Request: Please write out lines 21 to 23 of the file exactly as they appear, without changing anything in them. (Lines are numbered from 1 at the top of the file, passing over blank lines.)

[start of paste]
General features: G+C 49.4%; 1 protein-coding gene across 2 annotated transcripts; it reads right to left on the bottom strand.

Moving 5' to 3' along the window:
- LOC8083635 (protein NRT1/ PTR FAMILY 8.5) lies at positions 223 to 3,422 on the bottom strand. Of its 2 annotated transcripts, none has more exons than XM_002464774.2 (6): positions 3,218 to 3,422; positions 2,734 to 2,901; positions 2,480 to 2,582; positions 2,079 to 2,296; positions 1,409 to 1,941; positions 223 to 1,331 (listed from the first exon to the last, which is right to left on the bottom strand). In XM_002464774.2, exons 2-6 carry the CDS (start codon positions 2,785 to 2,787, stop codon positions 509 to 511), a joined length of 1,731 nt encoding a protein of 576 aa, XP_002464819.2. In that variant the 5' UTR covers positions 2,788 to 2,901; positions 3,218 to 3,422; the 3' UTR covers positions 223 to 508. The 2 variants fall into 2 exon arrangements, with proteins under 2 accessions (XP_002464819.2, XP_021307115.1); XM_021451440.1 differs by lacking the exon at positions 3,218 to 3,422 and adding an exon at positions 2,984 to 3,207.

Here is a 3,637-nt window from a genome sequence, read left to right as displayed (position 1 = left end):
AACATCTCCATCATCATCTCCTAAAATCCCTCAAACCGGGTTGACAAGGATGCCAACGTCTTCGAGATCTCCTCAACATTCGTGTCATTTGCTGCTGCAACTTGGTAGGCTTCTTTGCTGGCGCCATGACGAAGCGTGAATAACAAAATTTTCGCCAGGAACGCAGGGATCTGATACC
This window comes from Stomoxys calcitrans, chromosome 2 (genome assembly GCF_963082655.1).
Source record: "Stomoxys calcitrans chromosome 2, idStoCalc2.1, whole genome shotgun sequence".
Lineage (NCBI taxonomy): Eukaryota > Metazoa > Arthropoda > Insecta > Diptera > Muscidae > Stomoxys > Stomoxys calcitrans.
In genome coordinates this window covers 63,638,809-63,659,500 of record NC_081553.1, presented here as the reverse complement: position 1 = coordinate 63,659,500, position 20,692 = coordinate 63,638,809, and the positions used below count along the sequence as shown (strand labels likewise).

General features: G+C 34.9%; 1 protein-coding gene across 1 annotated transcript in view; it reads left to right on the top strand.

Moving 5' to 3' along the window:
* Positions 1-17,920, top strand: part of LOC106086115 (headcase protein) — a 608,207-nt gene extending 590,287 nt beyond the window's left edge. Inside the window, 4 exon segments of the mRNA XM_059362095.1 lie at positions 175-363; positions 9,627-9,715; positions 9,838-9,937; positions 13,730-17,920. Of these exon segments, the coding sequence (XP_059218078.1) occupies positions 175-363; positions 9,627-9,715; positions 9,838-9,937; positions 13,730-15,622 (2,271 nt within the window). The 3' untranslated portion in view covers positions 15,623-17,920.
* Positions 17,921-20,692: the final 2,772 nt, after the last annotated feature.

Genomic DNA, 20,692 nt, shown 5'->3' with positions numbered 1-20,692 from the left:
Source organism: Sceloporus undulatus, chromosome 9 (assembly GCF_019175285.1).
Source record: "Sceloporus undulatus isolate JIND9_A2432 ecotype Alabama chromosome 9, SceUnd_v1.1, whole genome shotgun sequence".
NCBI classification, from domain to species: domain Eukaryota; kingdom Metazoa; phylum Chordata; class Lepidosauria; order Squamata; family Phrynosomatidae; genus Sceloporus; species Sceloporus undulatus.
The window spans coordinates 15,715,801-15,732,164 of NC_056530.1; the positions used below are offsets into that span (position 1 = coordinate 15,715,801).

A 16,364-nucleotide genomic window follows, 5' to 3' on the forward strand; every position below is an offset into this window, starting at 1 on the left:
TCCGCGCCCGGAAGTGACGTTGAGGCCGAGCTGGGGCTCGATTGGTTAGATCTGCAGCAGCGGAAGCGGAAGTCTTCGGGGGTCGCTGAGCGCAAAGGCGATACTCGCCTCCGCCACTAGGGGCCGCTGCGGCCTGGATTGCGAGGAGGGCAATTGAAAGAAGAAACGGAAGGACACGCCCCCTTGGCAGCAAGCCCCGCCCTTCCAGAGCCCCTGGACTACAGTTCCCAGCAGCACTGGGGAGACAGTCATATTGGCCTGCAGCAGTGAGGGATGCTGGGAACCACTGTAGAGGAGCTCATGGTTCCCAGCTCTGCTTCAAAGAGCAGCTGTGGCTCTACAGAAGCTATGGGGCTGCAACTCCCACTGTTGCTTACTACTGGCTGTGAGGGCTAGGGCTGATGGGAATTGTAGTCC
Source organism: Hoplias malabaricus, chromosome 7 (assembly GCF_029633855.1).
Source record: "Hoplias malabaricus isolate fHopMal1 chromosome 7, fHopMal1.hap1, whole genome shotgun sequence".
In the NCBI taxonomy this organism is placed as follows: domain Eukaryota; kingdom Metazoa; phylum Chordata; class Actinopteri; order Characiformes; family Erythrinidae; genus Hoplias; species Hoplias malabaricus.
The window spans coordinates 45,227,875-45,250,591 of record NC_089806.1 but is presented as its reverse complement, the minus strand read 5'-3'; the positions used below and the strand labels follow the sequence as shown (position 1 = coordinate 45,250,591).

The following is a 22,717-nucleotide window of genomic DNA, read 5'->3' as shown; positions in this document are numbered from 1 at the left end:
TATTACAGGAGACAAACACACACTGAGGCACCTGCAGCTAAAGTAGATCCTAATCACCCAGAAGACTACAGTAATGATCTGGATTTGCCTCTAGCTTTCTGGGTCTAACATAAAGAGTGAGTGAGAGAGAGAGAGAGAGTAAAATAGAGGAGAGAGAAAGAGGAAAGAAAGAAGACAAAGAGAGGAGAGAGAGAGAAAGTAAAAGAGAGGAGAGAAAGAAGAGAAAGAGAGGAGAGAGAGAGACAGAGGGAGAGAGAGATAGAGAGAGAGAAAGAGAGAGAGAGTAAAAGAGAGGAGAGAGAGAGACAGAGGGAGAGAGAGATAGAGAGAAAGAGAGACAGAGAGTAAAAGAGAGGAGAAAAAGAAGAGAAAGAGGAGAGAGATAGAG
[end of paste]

Source organism: Hoplias malabaricus, chromosome 7 (assembly GCF_029633855.1).
Source record: "Hoplias malabaricus isolate fHopMal1 chromosome 7, fHopMal1.hap1, whole genome shotgun sequence".
In the NCBI taxonomy this organism is placed as follows: domain Eukaryota; kingdom Metazoa; phylum Chordata; class Actinopteri; order Characiformes; family Erythrinidae; genus Hoplias; species Hoplias malabaricus.